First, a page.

CanalsAn extensive Transport in Birmingham#Canals, canal system still remains in Birmingham from the Industrial Revolution. The city has more miles of canal than Venice, though the canals in Birmingham are a less prominent and essential feature due to the larger size of the city and the fact that few of its buildings are accessed by canal. The canals are mainly used today for leisure purposes, and canalside regeneration schemes such as Brindleyplace have turned the canals into a tourist attraction.
Further and higher educationBirmingham is home to five universities: Aston University, University of Birmingham, Birmingham City University, University College Birmingham and Newman University, Birmingham, Newman University. The city also hosts major campuses of the University of Law and BPP University, as well as the Open University's West Midlands regional base. In 2011 Birmingham had 78,259 full-time students from all over the world aged 18–74 resident in the city during term time, more than any other city in the United Kingdom outside London. Birmingham has 32,690 academic research, research students, also the highest number of any major city outside London. The Birmingham Business School (University of Birmingham), Birmingham Business School, established by William Ashley (economic historian), Sir William Ashley in 1902, is the oldest graduate-level business school in the United Kingdom. Another top business school in the city includes Aston Business School, one of fewer than 1% of business schools globally to be granted triple accreditation, and Birmingham City Business School. Royal Birmingham Conservatoire, part of Birmingham City University, offers professional training in music and acting. Birmingham is an important centre for religious education. St Mary's College, Oscott is one of the three seminary, seminaries of the Catholic Church in England and Wales; Woodbrooke Quaker Study Centre, Woodbrooke is the only Quaker study centre in Europe; and Queen's College, Edgbaston is an ecumenical theological college serving the Church of England, the Methodist Church and the United Reformed Church. Birmingham Metropolitan College is one of the largest further education colleges in the country, with fourteen campuses spread across Birmingham and into the Black Country and Worcestershire. South & City College Birmingham has nine campuses spread throughout the city. Bournville College is based in a £66 million, 4.2 acre campus in Longbridge that opened in 2011. Fircroft College is a residential college based in a former Edwardian mansion in Selly Oak, founded in 1909 around a strong commitment to social justice, with many courses aimed at students with few prior formal qualifications. Queen Alexandra College is a specialist college based in Harborne offering further education to visually impaired or disabled students from all over the United Kingdom.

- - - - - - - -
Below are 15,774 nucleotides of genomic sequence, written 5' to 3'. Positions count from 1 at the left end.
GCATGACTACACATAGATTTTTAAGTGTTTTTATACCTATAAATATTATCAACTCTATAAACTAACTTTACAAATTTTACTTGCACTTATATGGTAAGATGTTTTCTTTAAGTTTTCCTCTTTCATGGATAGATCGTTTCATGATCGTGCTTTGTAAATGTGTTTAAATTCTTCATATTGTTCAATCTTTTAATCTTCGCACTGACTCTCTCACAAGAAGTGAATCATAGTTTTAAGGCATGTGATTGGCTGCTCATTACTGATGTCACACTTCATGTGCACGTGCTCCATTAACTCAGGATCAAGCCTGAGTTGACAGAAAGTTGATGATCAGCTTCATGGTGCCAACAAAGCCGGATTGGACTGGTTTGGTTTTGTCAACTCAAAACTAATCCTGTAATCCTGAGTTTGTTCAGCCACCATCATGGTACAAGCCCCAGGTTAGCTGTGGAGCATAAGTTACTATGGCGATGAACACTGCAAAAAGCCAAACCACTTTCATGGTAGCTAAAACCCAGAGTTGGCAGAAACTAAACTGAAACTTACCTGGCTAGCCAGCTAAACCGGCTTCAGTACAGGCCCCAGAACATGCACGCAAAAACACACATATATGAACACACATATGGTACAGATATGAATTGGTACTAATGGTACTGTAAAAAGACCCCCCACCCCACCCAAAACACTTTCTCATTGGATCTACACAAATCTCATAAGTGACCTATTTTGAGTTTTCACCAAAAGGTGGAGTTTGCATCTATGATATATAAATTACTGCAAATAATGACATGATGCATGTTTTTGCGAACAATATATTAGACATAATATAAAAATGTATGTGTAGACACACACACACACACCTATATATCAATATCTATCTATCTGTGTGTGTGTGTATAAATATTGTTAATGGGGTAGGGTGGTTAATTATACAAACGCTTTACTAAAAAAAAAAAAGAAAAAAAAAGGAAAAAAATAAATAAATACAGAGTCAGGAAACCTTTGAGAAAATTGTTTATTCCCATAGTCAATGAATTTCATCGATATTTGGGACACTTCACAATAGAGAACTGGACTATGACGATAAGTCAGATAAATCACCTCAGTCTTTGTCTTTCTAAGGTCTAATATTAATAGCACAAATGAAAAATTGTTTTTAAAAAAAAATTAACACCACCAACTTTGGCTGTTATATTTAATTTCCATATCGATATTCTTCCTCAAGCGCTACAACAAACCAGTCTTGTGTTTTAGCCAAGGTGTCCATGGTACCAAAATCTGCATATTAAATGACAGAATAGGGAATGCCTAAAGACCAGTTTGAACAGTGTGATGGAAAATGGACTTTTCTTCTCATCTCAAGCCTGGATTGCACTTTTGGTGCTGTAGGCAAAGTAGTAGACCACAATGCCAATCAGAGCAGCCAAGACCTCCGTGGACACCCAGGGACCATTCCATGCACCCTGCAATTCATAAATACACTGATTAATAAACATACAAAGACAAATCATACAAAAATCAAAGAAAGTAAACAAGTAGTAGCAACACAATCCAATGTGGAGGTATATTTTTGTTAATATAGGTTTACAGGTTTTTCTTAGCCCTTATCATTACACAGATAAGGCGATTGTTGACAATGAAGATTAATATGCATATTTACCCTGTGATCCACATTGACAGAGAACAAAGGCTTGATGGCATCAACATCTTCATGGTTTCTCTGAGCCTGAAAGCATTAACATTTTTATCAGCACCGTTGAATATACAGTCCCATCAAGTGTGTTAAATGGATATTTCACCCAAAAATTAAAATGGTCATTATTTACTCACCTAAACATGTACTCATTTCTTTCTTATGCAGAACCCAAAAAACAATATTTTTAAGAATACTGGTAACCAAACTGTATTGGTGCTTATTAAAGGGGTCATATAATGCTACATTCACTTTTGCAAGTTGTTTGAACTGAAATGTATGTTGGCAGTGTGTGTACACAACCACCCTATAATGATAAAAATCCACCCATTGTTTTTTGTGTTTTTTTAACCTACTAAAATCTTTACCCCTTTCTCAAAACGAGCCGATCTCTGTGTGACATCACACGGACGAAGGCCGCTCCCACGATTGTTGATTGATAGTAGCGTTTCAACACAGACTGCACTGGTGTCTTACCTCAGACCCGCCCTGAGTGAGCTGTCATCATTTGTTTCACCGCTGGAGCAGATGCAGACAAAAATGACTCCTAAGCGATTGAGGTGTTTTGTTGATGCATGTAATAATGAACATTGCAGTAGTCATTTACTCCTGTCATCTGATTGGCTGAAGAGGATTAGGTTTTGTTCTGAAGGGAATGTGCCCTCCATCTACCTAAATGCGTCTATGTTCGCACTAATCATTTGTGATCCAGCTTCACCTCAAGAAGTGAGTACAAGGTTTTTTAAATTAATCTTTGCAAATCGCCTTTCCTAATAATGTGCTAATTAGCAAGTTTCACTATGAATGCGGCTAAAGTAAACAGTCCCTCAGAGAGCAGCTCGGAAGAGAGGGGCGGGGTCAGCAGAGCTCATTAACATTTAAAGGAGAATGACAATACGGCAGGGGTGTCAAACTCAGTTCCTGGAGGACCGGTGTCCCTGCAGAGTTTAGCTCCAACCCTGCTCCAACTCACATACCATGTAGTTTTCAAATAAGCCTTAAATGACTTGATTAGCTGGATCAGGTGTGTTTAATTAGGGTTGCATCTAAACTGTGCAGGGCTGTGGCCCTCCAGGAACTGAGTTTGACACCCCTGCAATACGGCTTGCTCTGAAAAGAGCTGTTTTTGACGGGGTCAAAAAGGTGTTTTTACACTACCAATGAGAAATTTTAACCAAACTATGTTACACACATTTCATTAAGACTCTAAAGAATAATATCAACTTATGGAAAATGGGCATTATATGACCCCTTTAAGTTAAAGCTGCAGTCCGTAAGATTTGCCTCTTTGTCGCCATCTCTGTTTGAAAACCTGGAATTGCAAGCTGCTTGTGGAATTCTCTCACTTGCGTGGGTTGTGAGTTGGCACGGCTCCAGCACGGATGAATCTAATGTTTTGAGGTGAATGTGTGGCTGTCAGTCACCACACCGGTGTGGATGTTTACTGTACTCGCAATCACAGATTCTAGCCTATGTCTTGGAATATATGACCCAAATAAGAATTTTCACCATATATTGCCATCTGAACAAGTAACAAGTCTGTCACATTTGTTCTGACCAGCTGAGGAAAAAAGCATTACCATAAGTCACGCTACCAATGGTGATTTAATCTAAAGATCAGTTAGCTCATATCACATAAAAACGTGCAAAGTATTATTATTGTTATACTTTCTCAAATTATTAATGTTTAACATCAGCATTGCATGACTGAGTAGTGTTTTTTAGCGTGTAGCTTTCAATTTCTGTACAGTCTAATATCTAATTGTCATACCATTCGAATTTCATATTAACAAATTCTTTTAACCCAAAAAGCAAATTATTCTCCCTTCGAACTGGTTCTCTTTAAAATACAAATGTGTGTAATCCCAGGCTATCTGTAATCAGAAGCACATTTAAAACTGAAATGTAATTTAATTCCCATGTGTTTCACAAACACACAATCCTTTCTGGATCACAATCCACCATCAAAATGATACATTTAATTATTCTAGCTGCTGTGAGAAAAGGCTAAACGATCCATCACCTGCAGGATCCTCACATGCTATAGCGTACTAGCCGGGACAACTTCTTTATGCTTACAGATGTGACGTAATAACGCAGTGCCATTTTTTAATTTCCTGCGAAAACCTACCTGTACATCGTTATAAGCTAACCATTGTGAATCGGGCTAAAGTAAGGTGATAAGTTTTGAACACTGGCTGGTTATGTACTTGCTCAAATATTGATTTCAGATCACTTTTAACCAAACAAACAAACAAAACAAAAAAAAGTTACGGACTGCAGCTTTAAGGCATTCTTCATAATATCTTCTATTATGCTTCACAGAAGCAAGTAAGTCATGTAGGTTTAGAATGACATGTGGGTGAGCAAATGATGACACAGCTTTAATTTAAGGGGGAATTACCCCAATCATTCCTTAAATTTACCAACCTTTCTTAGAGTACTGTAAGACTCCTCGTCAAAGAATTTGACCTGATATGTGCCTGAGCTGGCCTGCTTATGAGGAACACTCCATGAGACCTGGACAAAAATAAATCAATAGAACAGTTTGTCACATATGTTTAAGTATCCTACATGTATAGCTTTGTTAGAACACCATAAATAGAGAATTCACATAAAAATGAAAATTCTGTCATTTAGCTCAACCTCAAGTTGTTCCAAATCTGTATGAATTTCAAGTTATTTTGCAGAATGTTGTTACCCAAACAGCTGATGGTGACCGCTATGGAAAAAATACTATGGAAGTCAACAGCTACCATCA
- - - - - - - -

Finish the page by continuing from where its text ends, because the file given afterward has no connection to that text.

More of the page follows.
Primary and secondary educationBirmingham City Council is England's largest local education authority, directly or indirectly responsible for 25 nursery schools, 328 primary schools, 77 secondary schools and 29 special schools. and providing around 3,500 adult education courses throughout the year. Most of Birmingham's state school#United Kingdom, state schools are Community school (England and Wales), community schools run directly by Birmingham City Council in its role as local education authority (LEA), although there are also voluntary aided school, voluntary aided schools within the state system. Since the 1970s, most secondary schools in Birmingham have been 11-–-16/18 comprehensive schools, while post GCSE students have the choice of continuing their education in either a school's sixth form or at a further education college. King Edward's School, Birmingham, founded in 1552 by King Edward VI, is one of the oldest schools in the city, teaching GCSE and International Baccalaureate, IB, with alumni including J R R Tolkien, author of the ''Lord of the Rings'' books and ''The Hobbit''. Independent schools in the city include the Birmingham Blue Coat School, King Edward VI High School for Girls, Birmingham, King Edward VI High School for Girls and Edgbaston High School for Girls. Bishop Vesey's Grammar School was founded by Bishop Vesey in 1527.